Families of A-bombed former Dutch POWs plan to erect monument in Nagasaki next spring in appeal for peace and friendship

(by Miho Kuwajima, Staff Writer)

Families of former Dutch POWs who were captured by the Imperial Japanese Army during World War II and experienced the atomic bombing in Fukuoka POW Camp No. 14 in Nagasaki are formulating plans to erect a monument in the city. They hope the effort will etch into history the story of how the Allied POWs were A-bombed while suffering extreme hardship and forced labor, and at the same time, spread the importance of peace and friendship.

Rob Schouten, 61, who lives in the Netherlands, is a leading member of the monument project. The monument will be made of iron imbued with motifs of identification tags worn by the POWs and folded-paper cranes. Through a local resident who supports the project, the group has requested cooperation from Nagasaki City. The group is now moving ahead with the work of site selection with the aim of erecting the monument in the spring of next year.

Shigeaki Mori, 82, an A-bomb survivor and resident of Hiroshima’s Nishi Ward, continues his search for family members of Dutch POWs who died in the Nagasaki atomic bombing. To that end, he provides relevant materials and documents to support the project. “The project helps get the message out that the POWs who survived continued to suffer from the effects of exposure to the atomic bombing even after returning home.”

Mr. Schouten’s father, Everhard, died in 2012 at the age of 90. He was born in the Dutch East Indies (now Indonesia). In 1943, he was captured by the Imperial Japanese Army and sent as a POW to Nagasaki, where two years later he experienced the atomic bombing on August 9. After the war, he lived in the Netherlands.

Mr. Schouten was 15 years old when his father first told him about his A-bombing experience. “I was shocked when I found out he witnessed the destruction caused by the most devastating weapon in the world.” Five years ago, Mr. Schouten and Willy Buchel, another former POW and A-bomb survivor, formed Project Nagasaki 2020. Mr. Buchel died in July 2019 at the age of 99, but about 10 project members, including Mr. Schouten, continue working to fulfill the late Mr. Buchel’s wish to erect the monument in commemoration of his comrades.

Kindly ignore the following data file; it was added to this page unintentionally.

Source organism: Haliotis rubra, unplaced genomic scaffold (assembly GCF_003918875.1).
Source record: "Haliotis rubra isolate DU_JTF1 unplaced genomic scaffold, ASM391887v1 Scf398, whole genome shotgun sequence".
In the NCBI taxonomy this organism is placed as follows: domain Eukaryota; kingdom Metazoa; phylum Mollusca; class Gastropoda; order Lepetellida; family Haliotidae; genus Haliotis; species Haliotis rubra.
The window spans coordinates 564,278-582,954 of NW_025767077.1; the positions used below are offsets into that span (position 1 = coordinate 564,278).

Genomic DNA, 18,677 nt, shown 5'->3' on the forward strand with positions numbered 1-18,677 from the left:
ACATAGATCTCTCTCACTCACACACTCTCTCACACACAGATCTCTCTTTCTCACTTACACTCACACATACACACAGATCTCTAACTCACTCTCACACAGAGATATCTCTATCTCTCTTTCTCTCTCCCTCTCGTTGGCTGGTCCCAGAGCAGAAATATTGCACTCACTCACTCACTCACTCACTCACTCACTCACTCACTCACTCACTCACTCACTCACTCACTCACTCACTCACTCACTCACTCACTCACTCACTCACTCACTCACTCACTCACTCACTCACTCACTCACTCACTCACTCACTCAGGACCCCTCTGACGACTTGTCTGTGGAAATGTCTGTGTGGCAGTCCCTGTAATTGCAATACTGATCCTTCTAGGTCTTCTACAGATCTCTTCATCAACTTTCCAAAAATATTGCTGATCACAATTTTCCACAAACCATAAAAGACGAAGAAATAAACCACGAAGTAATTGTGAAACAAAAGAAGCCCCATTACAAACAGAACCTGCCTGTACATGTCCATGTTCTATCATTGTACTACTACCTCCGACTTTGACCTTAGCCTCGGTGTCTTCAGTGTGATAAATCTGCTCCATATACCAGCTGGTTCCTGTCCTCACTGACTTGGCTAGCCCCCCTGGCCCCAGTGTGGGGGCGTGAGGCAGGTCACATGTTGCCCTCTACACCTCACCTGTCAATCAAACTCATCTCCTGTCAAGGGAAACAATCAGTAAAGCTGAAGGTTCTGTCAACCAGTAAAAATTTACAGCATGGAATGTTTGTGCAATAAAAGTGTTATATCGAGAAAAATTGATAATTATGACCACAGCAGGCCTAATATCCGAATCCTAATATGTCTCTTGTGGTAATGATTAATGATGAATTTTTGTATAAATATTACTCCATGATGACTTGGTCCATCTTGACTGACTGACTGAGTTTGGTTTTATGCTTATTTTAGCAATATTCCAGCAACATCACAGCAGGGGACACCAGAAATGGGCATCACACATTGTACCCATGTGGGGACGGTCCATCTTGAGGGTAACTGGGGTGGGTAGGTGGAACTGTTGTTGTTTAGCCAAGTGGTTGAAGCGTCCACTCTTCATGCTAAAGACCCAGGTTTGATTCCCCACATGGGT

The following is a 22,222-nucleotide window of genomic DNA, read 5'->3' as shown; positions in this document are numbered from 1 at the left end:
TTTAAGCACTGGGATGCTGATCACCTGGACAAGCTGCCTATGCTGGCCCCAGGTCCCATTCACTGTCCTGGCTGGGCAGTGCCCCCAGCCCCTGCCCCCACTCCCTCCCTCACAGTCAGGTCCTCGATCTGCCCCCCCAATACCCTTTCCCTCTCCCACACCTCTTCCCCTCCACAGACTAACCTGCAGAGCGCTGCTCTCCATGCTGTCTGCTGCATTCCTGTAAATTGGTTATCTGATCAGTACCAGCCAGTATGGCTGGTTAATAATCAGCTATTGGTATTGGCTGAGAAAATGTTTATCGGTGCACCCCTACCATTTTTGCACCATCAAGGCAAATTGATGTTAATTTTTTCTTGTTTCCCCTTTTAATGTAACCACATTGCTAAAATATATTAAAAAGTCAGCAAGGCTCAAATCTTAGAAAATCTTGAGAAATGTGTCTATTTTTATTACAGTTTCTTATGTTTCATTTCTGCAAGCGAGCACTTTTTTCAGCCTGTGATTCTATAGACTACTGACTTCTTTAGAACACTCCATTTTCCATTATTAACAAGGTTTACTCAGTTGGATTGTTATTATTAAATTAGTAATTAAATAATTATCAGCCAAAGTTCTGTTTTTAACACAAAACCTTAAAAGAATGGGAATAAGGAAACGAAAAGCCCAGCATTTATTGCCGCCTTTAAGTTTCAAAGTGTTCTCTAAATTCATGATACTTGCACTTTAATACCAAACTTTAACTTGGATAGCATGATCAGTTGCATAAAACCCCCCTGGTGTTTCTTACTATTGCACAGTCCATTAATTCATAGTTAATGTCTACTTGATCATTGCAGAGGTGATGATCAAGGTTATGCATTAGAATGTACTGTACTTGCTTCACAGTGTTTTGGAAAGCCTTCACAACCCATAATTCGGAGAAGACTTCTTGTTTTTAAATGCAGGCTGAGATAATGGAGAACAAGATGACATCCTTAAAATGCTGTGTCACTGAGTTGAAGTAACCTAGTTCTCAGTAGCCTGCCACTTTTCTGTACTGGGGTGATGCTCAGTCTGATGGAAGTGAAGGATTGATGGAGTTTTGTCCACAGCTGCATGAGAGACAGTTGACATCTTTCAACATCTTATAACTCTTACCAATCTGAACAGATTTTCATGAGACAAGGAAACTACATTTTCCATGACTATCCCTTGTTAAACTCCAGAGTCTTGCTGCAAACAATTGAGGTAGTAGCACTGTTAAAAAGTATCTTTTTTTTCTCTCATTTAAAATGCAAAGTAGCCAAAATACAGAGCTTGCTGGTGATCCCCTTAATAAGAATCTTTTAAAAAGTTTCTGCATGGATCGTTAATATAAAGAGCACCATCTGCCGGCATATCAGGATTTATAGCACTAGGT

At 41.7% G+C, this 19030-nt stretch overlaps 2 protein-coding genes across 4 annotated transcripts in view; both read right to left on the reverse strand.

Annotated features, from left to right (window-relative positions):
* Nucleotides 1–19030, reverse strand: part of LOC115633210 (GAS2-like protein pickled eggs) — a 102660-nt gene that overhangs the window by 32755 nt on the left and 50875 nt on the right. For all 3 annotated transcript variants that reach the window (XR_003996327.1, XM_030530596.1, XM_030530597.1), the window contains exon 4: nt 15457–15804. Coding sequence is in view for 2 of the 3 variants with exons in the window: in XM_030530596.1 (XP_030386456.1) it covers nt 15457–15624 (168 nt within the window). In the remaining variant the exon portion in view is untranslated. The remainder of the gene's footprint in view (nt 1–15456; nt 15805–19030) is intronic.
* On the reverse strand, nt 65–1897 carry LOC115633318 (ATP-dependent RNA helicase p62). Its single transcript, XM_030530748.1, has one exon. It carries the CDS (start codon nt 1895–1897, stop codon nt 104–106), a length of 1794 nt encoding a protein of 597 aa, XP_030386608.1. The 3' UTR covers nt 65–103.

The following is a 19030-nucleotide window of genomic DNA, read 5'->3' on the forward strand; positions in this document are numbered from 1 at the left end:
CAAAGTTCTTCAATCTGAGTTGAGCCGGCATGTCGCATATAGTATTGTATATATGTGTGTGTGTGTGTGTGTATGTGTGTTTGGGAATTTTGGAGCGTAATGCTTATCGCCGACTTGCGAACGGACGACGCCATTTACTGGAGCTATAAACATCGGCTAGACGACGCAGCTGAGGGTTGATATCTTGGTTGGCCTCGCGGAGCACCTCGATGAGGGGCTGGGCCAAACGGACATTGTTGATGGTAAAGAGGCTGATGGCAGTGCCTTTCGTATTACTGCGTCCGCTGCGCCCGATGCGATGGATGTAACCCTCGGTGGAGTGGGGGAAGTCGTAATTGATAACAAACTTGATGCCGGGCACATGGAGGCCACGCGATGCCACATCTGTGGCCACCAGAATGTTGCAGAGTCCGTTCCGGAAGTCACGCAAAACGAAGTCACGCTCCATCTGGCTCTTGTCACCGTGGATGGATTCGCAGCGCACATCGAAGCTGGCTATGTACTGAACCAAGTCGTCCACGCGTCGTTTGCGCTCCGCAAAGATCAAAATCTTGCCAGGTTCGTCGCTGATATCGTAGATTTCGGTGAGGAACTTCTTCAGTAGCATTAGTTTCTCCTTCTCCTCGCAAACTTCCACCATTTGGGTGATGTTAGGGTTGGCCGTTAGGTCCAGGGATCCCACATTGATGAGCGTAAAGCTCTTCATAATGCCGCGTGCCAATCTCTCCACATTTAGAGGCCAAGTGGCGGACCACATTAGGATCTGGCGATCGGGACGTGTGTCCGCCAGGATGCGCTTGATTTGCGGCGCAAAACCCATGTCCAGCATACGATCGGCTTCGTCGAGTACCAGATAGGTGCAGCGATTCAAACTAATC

Camp No. 14 was established in April 1943 on the grounds of the Mitsubishi Heavy Industries Saiwaimachi Plant, about 1.7 kilometers from the hypocenter. Seven Dutch and one British POW are thought to have died in the atomic bombing, with 30–50 POWs injured. According to POW Research Network Japan, a citizens’ group based in Tokyo that investigates the circumstances of prisoners of war, 195 Allied POWs, including Australian soldiers, were held at the end of the war.

During the war, the Imperial Japanese Army captured and interned Allied military personnel in Indonesia, Singapore, and elsewhere. Beginning in 1942, such POWs were transported to about 130 camps in Japan, including one in the city of Miyoshi, Hiroshima prefecture. More than 30,000 people were held in the camps and forced to labor under severe conditions.

The cost of erecting the monument is expected to be approximately 63,000 euro (about 7.8 million yen). In addition to grants from Dutch government agencies and private organizations, the group is raising funds through crowdfunding at: www.whydonate.nl/fundraising/monument‐pow‐kamp‐fukuoka‐14).

Yoko Watanuki, 60, is a project member who lives in the Netherlands. “The Dutch still have mixed feelings toward Japan,” she said. “I truly hope the monument can help lead to reconciliation.” As for Mr. Schouten, he is calling for cooperation. “I want the world to remember the POWs who led a hard life and were victimized in the atomic bombing.”

(Originally published on January 20, 2020)